The Effect of Complexity and Value on Architecture Planning in Agile Software Development
Michael Waterman, James Noble, and George Allan
A key feature of agile software development is its prioritisation of responding to changing requirements over planning ahead. If an agile development team spends too much time planning and designing architecture then responding to change will be extremely costly, while not doing enough architectural design puts the project at risk of failure. Striking the balance depends heavily on the context of the system be- ing built, the environment and the development teams. This Grounded Theory research into how much architecture agile teams design up-front has identified system complexity as an important factor in determining how much planning a team does up-front, while system size, although related to complexity, has a much less direct impact. Furthermore, when determining how much design to do up-front, value to the customer can be a more important factor than overall development cost. Understand- ing these factors can help agile teams to determine how much up-front planning is appropriate for the systems they develop.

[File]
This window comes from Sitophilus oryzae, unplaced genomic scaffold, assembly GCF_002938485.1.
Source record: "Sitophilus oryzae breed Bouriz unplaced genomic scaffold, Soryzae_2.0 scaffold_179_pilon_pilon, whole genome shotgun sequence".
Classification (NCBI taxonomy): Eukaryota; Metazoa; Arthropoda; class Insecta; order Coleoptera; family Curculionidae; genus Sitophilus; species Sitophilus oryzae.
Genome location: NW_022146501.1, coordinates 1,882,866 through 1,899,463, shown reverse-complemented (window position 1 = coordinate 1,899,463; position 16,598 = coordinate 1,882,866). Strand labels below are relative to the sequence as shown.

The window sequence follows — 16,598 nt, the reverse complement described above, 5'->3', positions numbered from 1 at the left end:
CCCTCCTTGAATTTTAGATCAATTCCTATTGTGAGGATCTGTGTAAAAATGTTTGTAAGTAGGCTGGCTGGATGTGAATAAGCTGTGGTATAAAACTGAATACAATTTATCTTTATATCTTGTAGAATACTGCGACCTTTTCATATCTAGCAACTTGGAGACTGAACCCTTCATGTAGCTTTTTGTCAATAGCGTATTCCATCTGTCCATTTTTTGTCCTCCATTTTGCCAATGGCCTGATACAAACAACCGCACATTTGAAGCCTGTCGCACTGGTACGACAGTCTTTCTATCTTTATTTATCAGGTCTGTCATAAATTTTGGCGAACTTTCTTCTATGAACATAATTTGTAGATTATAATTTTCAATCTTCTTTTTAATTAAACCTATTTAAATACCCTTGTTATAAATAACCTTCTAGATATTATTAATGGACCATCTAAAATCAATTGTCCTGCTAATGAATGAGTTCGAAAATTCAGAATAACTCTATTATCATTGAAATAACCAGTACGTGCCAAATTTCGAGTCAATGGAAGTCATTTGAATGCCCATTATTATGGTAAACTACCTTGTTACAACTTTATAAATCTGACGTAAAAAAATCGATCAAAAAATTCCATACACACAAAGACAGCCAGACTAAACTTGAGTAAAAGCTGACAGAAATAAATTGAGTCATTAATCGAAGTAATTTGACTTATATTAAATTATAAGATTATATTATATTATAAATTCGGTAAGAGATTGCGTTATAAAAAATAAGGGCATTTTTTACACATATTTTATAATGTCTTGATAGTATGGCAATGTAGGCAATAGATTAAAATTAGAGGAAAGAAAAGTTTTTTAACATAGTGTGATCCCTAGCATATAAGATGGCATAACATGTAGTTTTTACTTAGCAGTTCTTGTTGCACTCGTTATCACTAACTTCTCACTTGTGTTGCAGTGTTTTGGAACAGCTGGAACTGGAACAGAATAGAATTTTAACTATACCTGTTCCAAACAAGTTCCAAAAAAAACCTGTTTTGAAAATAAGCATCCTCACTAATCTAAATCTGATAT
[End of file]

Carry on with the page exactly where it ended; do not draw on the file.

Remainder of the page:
Michael Waterman is a software engineering PhD student at Victoria University of Wellington, New Zealand. His research topic is the investigation of how the software industry deals with the apparent paradox of up-front architecture planning and agile software development.
Victoria University of Wellington, New Zealand, Michael.Waterman@ecs.vuw.ac.nz
James Noble, and George Allan, Victoria University of Wellington, New Zealand, firstname.lastname@example.org, George.Allan@ecs.vuw.ac.nz